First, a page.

Thursday, 27 October 2016
Last updated 2 hours ago
Aug 17 2007 | 12:43pm ET
The subprime mortgage market collapse is poised to sink a very different kind of market: the art market.
Los Angeles billionaire Eli Broad knows both markets well. He’s one of the top ten art collectors in the world, according to ARTnews, and he was also part of a group of investors pouring $1 billion into a troubled Goldman Sachs hedge fund. And he says losses in the latter industry are going to have a big effect on the former.
“Many of the buyers of contemporary are have been hedge-fund managers and other investors who obviously are having a difficult time and have lost lots of money,” he said in an e-mail statement. “The art market will soften, and an adjustment in values will take place, but it may not happen for six months to a year.”
Prices of contemporary artworks have quadrupled over the past decade, but Broad said in June that he expects a price plunge similar to that of the 1990s, when prices halved.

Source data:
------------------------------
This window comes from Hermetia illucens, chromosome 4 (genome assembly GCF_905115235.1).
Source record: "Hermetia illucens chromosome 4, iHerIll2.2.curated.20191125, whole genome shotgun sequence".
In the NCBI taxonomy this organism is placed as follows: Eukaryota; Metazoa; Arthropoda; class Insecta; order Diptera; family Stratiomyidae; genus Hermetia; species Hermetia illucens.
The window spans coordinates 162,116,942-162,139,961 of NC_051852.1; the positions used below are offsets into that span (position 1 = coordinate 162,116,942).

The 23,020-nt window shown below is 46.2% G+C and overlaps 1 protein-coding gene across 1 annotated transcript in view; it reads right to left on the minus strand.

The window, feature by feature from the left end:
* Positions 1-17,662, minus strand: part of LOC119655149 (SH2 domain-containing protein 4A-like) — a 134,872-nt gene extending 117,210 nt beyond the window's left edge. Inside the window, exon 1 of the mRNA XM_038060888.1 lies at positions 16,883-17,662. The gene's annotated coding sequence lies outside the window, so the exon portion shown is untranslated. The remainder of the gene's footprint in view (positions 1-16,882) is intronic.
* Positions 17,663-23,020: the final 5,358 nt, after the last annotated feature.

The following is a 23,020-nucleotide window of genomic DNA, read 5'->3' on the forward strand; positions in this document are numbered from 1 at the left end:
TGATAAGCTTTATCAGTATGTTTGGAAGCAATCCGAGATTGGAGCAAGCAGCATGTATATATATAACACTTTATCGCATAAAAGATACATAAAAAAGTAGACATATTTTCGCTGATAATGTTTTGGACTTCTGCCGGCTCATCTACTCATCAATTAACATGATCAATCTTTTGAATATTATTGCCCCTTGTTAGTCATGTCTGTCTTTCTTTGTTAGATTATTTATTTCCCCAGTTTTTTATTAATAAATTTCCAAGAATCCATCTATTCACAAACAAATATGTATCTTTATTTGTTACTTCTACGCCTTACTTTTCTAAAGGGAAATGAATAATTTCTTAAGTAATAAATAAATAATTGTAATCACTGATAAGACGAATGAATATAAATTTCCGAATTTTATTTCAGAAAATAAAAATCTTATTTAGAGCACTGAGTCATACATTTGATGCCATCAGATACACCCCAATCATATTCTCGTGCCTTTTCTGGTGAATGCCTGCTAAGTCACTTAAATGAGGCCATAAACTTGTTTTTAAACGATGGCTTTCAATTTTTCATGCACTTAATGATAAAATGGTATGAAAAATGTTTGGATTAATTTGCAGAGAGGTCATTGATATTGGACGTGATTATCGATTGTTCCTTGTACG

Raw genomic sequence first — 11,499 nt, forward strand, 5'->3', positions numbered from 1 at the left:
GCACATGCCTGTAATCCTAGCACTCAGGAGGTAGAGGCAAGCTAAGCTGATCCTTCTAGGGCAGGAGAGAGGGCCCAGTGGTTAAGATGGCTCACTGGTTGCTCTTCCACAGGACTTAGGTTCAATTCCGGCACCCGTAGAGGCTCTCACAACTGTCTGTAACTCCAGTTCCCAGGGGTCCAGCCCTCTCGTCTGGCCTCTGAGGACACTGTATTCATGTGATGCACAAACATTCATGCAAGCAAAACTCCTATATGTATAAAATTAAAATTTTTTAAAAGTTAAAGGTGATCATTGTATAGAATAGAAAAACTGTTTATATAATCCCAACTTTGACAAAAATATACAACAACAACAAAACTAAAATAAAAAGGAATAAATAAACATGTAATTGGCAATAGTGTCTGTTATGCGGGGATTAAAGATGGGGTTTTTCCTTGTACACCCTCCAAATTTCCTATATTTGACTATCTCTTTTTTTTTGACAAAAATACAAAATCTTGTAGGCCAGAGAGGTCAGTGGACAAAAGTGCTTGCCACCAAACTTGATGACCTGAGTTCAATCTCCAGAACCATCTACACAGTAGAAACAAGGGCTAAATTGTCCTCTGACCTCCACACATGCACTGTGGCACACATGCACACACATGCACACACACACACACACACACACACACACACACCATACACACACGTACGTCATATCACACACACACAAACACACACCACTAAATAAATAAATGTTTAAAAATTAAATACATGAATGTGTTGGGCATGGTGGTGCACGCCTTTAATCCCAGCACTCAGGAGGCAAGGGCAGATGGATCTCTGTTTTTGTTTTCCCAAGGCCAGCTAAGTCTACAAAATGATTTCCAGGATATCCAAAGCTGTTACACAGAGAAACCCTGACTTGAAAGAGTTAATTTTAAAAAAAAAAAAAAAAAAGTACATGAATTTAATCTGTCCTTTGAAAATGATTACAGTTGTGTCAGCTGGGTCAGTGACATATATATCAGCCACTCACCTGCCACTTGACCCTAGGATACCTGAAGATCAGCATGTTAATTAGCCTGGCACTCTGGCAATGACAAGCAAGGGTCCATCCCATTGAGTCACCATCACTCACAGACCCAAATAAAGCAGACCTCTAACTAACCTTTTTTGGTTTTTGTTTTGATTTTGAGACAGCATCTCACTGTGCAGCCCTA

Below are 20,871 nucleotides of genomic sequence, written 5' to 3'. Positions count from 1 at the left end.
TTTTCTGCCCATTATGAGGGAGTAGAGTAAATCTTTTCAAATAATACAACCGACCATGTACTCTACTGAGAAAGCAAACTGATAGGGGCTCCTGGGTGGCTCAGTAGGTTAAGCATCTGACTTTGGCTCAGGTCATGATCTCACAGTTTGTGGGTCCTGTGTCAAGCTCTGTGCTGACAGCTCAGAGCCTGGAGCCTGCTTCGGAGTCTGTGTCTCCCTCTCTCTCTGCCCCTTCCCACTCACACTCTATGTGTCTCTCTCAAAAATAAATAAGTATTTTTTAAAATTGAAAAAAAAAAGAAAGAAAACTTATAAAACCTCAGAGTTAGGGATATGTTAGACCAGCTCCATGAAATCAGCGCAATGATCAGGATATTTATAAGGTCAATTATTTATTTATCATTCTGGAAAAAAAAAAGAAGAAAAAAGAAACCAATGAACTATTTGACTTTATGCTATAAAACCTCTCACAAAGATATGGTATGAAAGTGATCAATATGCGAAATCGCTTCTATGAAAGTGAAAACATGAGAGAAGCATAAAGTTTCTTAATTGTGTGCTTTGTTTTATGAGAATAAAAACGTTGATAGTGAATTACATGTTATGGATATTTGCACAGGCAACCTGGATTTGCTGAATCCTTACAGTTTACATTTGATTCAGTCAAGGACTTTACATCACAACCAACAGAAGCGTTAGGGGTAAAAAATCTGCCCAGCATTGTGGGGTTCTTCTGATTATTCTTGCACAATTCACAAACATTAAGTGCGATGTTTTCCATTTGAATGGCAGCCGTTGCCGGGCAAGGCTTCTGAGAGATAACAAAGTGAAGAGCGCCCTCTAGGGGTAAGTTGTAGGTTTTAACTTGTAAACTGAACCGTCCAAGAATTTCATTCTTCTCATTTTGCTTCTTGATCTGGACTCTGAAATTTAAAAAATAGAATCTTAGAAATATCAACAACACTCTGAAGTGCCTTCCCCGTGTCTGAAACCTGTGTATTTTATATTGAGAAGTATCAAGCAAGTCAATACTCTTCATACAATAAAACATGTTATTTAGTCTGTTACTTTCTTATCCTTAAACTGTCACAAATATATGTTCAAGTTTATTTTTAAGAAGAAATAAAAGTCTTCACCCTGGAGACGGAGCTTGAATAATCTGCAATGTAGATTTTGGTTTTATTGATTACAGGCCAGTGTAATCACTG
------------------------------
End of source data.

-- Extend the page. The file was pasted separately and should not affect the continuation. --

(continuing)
“Typically, when there are adjustments up or down in the art market, it follows what happens in the securities and real-estate market,” he added.
Three of Broad’s fellow top-tenners are alternative investments moguls: SAC Capital’s Steve Cohen, Citadel Investment Group’s Kenneth Griffin and Kohlberg Kravis Roberts’ Henry Kravis. Also in the top 100 are Level Global’s David Ganek, Third Point’s Daniel Loeb and Exis Capital’s Adam Sender.
There are already signs that the art market is weakening: Last month, some 40% of the pieces in an Old Masters auction failed to sell. Damien Hirst has also failed to find a buyer for his $100 million piece “For the Love of God”, a cast of a human skull encrusted in 8,601 diamonds. Cohen, of course, owns Hirst’s most famous piece, a dead tiger shark suspended in a tank of formaldehyde.